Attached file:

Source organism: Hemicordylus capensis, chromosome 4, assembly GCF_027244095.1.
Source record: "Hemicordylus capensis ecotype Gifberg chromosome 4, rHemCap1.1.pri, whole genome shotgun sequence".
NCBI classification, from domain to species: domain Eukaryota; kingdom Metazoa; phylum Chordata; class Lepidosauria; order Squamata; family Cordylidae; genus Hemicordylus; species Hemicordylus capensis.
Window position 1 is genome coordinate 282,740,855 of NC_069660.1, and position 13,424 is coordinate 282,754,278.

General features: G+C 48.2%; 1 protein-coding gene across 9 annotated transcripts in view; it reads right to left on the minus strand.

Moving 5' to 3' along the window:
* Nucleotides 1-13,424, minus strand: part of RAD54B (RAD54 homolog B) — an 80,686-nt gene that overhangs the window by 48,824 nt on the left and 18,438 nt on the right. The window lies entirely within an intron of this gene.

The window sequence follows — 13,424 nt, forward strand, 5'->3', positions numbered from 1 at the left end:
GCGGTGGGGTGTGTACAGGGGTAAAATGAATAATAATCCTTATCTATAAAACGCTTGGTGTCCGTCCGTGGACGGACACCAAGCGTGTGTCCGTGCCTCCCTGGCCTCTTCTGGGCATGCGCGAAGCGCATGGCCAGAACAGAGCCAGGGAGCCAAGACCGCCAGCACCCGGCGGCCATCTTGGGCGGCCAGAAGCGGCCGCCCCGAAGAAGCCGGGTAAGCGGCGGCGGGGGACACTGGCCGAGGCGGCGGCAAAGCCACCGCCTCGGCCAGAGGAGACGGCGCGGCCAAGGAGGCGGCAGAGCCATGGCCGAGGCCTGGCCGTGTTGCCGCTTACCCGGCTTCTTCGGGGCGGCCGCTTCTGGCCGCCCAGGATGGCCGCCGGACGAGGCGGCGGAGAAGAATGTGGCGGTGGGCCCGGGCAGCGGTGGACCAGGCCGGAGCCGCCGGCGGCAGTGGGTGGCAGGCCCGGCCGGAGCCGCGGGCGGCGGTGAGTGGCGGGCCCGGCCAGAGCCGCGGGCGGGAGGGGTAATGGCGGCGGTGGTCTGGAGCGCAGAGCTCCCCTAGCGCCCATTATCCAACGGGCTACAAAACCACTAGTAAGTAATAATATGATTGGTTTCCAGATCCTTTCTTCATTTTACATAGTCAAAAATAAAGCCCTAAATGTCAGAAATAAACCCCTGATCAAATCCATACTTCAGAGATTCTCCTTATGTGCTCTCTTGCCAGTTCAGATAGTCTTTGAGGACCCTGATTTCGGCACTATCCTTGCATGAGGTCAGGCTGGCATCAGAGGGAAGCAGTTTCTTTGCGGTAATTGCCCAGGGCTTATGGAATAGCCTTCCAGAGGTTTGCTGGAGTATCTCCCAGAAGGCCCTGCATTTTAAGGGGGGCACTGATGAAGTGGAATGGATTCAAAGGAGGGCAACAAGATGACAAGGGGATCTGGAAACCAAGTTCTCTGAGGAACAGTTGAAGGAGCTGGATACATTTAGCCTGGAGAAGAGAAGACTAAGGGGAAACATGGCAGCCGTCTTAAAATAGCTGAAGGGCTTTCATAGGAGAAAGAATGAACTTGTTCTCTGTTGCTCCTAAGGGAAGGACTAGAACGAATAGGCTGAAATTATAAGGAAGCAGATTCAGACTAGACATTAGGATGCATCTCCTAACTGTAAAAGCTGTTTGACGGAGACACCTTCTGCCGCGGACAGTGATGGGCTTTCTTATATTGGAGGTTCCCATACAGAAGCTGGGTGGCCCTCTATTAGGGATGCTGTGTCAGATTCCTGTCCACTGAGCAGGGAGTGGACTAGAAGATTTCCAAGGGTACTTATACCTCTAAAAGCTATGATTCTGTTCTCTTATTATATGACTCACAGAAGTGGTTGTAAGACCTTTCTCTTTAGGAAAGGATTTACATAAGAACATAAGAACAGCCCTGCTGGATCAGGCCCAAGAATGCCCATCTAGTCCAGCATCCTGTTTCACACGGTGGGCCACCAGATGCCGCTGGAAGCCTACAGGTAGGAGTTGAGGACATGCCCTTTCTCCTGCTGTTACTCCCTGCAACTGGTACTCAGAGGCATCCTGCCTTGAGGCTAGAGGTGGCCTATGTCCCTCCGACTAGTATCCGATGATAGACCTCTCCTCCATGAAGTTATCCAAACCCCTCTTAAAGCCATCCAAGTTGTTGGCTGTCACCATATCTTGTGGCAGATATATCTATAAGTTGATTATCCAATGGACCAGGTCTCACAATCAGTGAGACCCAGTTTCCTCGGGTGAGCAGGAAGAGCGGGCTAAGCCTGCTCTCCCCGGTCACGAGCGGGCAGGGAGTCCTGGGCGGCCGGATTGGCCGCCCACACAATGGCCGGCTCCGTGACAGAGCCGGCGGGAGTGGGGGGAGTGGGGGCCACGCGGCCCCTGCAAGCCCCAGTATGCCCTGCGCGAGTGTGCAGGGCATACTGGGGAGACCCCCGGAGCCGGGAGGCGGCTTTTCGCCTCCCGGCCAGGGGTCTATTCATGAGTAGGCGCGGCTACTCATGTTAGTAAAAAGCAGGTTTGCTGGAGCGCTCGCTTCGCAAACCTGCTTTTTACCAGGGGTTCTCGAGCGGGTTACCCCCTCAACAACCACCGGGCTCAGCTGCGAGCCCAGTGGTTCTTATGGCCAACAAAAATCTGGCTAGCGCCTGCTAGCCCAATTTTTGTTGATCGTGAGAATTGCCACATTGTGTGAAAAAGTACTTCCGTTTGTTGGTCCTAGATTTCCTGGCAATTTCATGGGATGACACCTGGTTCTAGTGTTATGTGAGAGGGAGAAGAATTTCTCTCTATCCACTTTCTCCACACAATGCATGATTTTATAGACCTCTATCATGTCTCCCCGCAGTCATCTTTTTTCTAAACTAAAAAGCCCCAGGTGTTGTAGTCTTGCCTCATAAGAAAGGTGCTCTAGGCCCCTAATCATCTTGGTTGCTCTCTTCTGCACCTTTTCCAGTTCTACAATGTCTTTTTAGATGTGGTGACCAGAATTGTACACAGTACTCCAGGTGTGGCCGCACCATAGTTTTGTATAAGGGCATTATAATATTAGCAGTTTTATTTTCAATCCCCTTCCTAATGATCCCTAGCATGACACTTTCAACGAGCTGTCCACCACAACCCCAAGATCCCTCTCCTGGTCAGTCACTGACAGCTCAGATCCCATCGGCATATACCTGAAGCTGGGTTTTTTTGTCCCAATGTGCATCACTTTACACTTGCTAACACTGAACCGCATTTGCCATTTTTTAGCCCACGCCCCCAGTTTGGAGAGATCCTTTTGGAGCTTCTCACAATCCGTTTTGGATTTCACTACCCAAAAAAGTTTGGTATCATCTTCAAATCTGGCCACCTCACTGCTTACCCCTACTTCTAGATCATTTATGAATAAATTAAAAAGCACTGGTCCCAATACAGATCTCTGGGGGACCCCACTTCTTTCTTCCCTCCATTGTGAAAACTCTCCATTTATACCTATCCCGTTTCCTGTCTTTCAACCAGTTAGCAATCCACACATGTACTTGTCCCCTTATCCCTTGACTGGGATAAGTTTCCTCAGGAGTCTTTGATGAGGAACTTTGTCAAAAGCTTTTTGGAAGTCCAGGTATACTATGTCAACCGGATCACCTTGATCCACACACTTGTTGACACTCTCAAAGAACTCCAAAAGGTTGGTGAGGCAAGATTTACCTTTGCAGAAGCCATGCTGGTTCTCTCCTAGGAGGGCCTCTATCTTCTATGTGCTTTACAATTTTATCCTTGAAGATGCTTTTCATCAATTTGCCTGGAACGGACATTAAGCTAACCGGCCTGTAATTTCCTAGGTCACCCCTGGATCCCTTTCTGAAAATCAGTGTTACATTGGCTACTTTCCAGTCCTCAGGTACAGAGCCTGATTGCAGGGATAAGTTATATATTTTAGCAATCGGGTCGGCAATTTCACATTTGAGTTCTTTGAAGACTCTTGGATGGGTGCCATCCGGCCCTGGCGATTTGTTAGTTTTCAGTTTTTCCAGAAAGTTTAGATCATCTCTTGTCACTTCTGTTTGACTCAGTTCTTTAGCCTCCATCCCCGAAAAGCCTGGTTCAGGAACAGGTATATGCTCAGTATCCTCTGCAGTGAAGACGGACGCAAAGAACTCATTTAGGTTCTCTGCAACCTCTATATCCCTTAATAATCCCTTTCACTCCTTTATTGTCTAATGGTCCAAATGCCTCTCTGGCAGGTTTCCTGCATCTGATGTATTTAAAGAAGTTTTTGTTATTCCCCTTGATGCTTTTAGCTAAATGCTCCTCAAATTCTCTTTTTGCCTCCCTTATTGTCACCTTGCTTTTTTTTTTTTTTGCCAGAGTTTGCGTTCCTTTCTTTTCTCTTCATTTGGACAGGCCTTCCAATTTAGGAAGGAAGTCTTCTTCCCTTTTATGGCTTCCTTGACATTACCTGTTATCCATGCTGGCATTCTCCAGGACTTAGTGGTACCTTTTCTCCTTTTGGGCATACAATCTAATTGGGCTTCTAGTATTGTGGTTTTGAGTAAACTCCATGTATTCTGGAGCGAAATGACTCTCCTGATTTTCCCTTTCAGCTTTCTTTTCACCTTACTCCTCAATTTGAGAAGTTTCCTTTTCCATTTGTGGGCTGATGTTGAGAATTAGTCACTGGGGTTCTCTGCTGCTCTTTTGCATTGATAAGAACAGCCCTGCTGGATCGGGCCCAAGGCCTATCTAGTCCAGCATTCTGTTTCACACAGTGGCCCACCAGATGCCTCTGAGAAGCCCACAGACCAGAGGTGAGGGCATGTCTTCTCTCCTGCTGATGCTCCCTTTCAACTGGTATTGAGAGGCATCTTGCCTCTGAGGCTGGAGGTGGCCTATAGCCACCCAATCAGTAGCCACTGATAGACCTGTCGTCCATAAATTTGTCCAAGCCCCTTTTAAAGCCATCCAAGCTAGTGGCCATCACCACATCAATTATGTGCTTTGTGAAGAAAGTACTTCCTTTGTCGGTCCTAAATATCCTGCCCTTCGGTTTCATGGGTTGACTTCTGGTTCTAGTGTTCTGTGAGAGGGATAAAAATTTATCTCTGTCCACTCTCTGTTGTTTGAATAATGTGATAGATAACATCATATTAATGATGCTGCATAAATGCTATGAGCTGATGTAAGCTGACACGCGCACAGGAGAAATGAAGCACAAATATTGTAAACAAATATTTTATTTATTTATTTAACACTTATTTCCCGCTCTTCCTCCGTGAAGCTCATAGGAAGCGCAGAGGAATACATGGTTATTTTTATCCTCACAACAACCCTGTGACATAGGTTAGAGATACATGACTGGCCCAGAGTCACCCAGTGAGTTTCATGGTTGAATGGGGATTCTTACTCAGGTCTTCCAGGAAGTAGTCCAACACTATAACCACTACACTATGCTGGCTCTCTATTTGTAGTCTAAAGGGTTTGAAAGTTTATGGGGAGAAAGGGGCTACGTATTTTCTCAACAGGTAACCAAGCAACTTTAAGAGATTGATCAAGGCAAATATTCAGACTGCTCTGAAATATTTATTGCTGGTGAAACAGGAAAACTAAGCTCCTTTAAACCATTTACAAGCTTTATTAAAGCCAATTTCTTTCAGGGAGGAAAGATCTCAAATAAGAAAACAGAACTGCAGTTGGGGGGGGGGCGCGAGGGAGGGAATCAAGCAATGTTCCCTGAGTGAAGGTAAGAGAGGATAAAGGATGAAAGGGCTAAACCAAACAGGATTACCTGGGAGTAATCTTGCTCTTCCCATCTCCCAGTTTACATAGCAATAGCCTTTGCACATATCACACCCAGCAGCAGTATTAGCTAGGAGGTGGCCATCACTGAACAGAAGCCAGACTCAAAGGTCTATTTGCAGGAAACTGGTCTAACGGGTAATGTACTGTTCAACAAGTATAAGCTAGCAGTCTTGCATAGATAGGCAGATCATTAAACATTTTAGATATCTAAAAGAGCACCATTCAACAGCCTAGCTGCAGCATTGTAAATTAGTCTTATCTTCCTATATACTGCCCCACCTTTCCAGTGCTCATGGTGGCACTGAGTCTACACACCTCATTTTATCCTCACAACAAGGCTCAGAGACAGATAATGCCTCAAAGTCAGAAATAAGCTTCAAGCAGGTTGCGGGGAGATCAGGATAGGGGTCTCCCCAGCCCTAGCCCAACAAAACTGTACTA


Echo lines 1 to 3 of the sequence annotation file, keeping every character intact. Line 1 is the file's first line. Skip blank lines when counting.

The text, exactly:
Source organism: Hemicordylus capensis, chromosome 4, assembly GCF_027244095.1.
Source record: "Hemicordylus capensis ecotype Gifberg chromosome 4, rHemCap1.1.pri, whole genome shotgun sequence".
NCBI classification, from domain to species: domain Eukaryota; kingdom Metazoa; phylum Chordata; class Lepidosauria; order Squamata; family Cordylidae; genus Hemicordylus; species Hemicordylus capensis.